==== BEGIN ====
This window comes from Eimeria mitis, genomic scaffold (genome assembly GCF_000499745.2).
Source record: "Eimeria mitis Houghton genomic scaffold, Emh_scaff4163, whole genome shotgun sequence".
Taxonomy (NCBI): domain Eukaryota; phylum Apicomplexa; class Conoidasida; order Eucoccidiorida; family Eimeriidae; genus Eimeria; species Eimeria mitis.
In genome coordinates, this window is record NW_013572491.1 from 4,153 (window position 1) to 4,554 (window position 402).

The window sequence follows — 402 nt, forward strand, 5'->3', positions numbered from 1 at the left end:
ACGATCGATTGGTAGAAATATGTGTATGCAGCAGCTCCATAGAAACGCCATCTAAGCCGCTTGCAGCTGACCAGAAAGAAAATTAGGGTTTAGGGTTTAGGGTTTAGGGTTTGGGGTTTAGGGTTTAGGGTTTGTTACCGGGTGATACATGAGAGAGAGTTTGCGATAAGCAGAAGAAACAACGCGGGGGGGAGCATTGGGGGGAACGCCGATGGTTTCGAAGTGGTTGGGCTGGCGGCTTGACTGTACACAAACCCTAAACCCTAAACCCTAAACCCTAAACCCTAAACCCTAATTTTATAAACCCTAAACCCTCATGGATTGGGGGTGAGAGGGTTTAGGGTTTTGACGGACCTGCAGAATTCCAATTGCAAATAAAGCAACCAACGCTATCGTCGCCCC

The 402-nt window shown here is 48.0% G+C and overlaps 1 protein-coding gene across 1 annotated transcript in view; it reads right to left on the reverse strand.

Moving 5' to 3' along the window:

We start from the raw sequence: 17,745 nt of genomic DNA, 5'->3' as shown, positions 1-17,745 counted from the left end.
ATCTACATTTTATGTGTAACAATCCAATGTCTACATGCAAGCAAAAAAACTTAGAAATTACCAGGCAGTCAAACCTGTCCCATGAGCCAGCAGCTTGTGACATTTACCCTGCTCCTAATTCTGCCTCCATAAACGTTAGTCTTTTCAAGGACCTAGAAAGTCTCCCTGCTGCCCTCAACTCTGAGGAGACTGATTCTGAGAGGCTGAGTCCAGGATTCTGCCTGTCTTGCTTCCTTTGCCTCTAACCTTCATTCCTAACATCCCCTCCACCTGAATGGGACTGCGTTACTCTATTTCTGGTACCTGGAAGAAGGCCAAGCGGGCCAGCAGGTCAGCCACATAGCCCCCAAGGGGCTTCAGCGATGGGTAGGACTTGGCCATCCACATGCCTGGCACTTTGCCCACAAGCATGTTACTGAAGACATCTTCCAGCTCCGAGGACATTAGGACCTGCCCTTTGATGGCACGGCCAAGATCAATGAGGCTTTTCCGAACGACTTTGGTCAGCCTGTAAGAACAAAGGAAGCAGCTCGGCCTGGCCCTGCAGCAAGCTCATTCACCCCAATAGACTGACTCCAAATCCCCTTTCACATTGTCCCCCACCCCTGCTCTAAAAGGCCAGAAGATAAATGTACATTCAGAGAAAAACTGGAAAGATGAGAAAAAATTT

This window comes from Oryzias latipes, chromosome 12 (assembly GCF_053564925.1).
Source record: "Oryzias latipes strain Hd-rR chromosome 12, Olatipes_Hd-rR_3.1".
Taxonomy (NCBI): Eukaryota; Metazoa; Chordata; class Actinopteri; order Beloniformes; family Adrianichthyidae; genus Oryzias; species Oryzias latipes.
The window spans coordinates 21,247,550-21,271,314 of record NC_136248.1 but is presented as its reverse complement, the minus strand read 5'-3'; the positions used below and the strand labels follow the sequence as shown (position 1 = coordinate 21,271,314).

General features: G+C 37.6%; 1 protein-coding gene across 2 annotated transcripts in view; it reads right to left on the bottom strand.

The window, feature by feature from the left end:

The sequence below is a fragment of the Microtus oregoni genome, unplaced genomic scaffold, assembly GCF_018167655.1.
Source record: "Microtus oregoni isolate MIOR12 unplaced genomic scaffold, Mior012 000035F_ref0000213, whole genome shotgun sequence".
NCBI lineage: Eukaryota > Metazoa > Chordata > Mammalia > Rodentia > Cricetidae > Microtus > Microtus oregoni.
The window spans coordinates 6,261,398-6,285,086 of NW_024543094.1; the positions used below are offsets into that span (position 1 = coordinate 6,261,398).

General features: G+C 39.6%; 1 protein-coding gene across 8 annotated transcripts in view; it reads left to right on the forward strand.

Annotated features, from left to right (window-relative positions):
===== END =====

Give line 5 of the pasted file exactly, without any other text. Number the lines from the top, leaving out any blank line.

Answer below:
The window sequence follows — 402 nt, forward strand, 5'->3', positions numbered from 1 at the left end: